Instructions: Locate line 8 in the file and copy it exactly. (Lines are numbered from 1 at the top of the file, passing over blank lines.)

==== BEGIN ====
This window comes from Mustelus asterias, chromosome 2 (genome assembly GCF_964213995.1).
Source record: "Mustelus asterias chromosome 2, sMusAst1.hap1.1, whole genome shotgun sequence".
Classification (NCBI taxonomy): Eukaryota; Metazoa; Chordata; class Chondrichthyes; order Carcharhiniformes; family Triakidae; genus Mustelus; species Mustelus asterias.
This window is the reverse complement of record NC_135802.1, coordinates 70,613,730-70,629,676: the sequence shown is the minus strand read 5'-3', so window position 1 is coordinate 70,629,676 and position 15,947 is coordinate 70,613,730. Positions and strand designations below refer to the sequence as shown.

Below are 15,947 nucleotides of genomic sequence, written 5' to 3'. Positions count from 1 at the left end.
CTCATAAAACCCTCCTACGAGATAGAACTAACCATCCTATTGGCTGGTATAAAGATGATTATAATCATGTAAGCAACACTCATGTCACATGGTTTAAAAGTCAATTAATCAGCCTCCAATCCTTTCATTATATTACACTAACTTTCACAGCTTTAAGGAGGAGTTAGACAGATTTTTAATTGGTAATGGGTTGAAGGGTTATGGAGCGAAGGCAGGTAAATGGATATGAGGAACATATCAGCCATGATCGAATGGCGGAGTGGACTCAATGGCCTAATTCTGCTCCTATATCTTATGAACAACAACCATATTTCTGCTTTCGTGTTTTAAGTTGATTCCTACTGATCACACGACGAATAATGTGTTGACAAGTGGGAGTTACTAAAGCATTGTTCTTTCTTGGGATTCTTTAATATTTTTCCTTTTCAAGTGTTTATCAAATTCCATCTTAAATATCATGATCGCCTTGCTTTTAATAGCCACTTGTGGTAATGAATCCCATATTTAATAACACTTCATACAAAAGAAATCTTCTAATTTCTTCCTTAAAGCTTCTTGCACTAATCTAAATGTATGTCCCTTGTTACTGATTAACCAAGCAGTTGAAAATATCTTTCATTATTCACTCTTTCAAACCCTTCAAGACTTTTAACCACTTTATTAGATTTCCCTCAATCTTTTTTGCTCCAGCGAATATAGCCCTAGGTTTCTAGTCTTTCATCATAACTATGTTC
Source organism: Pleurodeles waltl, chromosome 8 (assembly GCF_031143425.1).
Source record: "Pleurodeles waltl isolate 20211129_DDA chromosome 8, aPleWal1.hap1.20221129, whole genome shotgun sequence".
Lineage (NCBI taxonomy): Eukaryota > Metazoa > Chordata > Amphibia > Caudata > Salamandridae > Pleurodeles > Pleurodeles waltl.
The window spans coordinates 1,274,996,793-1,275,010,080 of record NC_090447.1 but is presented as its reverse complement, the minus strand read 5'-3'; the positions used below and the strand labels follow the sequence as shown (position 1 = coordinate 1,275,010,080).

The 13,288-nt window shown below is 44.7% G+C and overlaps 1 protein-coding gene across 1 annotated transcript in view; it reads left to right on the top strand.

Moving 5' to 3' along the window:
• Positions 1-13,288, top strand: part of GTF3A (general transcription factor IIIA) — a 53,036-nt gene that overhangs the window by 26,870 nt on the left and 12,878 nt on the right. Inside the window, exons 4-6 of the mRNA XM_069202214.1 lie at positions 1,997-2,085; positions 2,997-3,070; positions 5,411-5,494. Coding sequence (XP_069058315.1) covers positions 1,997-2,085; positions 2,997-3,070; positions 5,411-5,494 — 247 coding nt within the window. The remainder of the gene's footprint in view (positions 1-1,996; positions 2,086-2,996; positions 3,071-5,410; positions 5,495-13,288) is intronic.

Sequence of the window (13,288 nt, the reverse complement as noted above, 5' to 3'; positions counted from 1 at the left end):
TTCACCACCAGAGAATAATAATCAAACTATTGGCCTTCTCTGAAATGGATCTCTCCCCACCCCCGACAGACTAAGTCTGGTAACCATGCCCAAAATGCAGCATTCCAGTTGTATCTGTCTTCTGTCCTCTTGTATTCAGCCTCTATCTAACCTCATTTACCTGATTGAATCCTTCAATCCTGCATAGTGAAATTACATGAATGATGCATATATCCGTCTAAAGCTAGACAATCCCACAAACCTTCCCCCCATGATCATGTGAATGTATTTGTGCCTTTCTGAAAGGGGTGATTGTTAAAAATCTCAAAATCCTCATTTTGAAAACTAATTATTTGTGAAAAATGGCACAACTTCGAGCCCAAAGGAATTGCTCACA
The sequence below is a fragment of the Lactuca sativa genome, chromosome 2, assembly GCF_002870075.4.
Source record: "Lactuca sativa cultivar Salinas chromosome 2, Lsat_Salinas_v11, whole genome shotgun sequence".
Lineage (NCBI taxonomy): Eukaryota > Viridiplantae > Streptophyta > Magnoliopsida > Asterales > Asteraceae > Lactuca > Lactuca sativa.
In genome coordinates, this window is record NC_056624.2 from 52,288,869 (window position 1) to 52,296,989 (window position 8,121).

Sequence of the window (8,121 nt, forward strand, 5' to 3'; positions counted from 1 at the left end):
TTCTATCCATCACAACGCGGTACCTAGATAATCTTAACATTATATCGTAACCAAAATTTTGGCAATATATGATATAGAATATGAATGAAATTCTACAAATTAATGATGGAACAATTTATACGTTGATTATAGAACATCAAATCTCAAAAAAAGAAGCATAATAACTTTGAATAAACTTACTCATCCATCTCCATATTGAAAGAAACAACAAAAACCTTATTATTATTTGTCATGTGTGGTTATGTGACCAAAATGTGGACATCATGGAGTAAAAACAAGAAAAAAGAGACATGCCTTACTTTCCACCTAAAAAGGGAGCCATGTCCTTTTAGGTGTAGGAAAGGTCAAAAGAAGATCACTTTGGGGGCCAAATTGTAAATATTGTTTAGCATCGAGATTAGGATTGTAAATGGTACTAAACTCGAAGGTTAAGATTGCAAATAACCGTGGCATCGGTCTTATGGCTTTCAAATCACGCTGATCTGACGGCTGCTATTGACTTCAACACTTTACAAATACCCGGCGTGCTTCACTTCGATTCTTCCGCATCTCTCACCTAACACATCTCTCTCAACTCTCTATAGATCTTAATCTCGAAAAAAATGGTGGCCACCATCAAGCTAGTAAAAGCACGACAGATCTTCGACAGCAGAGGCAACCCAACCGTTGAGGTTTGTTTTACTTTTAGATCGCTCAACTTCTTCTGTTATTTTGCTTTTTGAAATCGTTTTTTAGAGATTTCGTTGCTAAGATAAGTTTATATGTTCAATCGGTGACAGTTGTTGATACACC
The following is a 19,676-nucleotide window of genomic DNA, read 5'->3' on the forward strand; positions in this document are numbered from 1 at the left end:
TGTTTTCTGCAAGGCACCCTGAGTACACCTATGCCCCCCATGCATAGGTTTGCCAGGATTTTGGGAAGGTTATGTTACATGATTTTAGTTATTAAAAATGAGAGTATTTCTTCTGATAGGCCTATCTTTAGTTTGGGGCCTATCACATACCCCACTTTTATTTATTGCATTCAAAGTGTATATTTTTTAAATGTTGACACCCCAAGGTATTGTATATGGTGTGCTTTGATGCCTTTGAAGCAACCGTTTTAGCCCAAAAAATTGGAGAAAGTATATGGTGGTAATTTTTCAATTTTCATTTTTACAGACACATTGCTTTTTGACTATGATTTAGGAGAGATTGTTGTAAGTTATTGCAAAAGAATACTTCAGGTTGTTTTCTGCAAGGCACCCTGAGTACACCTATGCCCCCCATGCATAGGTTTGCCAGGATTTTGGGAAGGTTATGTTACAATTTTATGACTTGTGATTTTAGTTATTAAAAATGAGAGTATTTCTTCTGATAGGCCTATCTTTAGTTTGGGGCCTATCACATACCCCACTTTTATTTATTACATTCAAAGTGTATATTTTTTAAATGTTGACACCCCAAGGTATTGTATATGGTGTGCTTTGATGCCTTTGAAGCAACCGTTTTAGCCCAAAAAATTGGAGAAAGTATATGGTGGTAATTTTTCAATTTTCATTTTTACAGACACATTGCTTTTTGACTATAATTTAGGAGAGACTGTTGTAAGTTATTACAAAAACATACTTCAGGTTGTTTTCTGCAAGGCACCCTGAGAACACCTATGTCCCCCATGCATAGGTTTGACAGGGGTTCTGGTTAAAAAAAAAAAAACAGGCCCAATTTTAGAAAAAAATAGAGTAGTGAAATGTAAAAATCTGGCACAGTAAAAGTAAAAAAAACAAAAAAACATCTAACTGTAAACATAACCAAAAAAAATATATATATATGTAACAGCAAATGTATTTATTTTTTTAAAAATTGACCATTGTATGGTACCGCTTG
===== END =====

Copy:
Source record: "Pleurodeles waltl isolate 20211129_DDA chromosome 8, aPleWal1.hap1.20221129, whole genome shotgun sequence".